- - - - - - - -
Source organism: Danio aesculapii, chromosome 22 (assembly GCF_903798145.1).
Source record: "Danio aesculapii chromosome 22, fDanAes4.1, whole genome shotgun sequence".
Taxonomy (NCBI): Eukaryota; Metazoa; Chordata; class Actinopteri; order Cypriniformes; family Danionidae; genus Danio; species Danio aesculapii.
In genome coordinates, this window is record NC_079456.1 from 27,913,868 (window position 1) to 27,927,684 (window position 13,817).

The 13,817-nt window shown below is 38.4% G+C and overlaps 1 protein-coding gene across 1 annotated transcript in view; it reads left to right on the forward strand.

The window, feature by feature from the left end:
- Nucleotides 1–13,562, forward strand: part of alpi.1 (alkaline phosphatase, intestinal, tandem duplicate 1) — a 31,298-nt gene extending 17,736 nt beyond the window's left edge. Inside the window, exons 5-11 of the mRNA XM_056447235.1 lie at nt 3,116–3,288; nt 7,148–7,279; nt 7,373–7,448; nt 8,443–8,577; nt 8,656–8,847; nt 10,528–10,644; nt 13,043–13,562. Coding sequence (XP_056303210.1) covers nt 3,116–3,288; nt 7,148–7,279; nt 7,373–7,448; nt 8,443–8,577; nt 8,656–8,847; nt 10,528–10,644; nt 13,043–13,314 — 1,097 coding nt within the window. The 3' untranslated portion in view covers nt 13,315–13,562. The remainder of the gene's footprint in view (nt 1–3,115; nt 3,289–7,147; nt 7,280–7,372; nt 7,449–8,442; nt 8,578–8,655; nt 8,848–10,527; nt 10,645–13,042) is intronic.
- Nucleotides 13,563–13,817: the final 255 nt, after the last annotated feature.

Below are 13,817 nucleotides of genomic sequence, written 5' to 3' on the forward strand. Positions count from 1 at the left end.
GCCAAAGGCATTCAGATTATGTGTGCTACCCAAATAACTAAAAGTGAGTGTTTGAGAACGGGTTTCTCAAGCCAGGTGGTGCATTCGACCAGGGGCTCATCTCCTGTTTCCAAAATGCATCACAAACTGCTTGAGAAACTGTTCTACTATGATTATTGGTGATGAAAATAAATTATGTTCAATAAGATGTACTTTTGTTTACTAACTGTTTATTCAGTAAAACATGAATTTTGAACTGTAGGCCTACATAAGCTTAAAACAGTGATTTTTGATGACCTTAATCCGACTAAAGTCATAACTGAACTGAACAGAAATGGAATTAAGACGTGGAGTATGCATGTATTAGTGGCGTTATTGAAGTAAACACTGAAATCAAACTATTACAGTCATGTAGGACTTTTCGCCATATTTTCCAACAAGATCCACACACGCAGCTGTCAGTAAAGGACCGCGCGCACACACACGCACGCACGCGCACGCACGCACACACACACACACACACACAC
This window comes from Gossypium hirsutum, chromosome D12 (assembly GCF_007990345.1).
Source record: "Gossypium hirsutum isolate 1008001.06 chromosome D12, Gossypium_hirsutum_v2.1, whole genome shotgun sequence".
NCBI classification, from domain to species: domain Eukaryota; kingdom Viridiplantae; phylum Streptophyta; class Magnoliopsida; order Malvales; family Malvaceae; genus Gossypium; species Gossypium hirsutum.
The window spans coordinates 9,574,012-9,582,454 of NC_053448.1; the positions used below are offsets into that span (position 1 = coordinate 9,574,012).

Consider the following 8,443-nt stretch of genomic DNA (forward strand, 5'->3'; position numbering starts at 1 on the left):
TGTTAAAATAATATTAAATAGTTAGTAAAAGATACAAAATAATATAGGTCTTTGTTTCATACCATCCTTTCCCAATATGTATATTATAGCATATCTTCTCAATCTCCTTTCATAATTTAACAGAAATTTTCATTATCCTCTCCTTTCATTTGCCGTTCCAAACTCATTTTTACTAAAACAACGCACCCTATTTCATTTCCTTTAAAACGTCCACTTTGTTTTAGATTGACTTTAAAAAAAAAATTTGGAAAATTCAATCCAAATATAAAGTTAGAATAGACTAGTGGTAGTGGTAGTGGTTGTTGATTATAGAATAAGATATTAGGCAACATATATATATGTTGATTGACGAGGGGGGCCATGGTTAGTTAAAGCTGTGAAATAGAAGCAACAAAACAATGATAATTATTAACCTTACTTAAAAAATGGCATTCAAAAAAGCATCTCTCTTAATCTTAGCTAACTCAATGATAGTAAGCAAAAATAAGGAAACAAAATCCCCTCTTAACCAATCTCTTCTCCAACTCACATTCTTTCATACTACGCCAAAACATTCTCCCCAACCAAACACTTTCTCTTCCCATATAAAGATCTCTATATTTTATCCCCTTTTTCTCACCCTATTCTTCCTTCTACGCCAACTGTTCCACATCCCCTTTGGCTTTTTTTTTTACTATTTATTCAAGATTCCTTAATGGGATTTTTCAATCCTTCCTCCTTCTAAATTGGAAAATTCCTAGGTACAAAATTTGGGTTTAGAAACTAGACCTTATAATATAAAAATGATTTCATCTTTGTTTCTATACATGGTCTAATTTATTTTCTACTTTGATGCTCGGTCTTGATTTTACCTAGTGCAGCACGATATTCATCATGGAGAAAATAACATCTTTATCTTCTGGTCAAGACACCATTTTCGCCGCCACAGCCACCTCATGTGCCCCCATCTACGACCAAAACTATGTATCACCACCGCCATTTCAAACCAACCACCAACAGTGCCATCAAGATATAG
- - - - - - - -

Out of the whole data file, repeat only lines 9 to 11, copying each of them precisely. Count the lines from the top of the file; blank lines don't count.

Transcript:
Below are 13,817 nucleotides of genomic sequence, written 5' to 3' on the forward strand. Positions count from 1 at the left end.
GCCAAAGGCATTCAGATTATGTGTGCTACCCAAATAACTAAAAGTGAGTGTTTGAGAACGGGTTTCTCAAGCCAGGTGGTGCATTCGACCAGGGGCTCATCTCCTGTTTCCAAAATGCATCACAAACTGCTTGAGAAACTGTTCTACTATGATTATTGGTGATGAAAATAAATTATGTTCAATAAGATGTACTTTTGTTTACTAACTGTTTATTCAGTAAAACATGAATTTTGAACTGTAGGCCTACATAAGCTTAAAACAGTGATTTTTGATGACCTTAATCCGACTAAAGTCATAACTGAACTGAACAGAAATGGAATTAAGACGTGGAGTATGCATGTATTAGTGGCGTTATTGAAGTAAACACTGAAATCAAACTATTACAGTCATGTAGGACTTTTCGCCATATTTTCCAACAAGATCCACACACGCAGCTGTCAGTAAAGGACCGCGCGCACACACACGCACGCACGCGCACGCACGCACACACACACACACACACACAC
This window comes from Gossypium hirsutum, chromosome D12 (assembly GCF_007990345.1).